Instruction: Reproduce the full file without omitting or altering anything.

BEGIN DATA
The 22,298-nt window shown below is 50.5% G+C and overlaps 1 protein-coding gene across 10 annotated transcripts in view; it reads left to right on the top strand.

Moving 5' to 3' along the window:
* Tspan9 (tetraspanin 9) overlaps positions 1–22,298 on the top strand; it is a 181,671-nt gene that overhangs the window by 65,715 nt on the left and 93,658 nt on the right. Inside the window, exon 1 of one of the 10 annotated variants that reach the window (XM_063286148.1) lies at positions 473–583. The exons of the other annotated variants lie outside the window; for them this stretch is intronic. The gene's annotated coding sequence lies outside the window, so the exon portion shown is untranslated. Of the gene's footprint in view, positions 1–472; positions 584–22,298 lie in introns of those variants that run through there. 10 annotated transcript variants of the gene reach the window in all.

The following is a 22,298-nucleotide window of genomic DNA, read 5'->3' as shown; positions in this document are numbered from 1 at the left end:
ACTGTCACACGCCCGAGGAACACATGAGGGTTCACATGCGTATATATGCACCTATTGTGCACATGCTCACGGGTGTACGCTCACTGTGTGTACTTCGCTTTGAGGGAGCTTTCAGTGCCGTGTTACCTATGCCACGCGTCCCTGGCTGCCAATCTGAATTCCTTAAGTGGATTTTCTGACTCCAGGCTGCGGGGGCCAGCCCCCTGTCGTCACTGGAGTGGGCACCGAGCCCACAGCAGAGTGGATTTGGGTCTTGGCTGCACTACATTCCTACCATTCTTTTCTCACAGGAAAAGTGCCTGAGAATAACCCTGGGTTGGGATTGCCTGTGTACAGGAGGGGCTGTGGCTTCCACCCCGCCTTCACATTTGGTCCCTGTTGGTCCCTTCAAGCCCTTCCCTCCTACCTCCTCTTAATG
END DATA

The 22,298-nt window shown below is 50.5% G+C and overlaps 1 protein-coding gene across 10 annotated transcripts in view; it reads left to right on the top strand.

Moving 5' to 3' along the window:
* Tspan9 (tetraspanin 9) overlaps positions 1–22,298 on the top strand; it is a 181,671-nt gene that overhangs the window by 65,715 nt on the left and 93,658 nt on the right. Inside the window, exon 1 of one of the 10 annotated variants that reach the window (XM_063286148.1) lies at positions 473–583. The exons of the other annotated variants lie outside the window; for them this stretch is intronic. The gene's annotated coding sequence lies outside the window, so the exon portion shown is untranslated. Of the gene's footprint in view, positions 1–472; positions 584–22,298 lie in introns of those variants that run through there. 10 annotated transcript variants of the gene reach the window in all.

The following is a 22,298-nucleotide window of genomic DNA, read 5'->3' as shown; positions in this document are numbered from 1 at the left end:
ACTGTCACACGCCCGAGGAACACATGAGGGTTCACATGCGTATATATGCACCTATTGTGCACATGCTCACGGGTGTACGCTCACTGTGTGTACTTCGCTTTGAGGGAGCTTTCAGTGCCGTGTTACCTATGCCACGCGTCCCTGGCTGCCAATCTGAATTCCTTAAGTGGATTTTCTGACTCCAGGCTGCGGGGGCCAGCCCCCTGTCGTCACTGGAGTGGGCACCGAGCCCACAGCAGAGTGGATTTGGGTCTTGGCTGCACTACATTCCTACCATTCTTTTCTCACAGGAAAAGTGCCTGAGAATAACCCTGGGTTGGGATTGCCTGTGTACAGGAGGGGCTGTGGCTTCCACCCCGCCTTCACATTTGGTCCCTGTTGGTCCCTTCAAGCCCTTCCCTCCTACCTCCTCTTAATG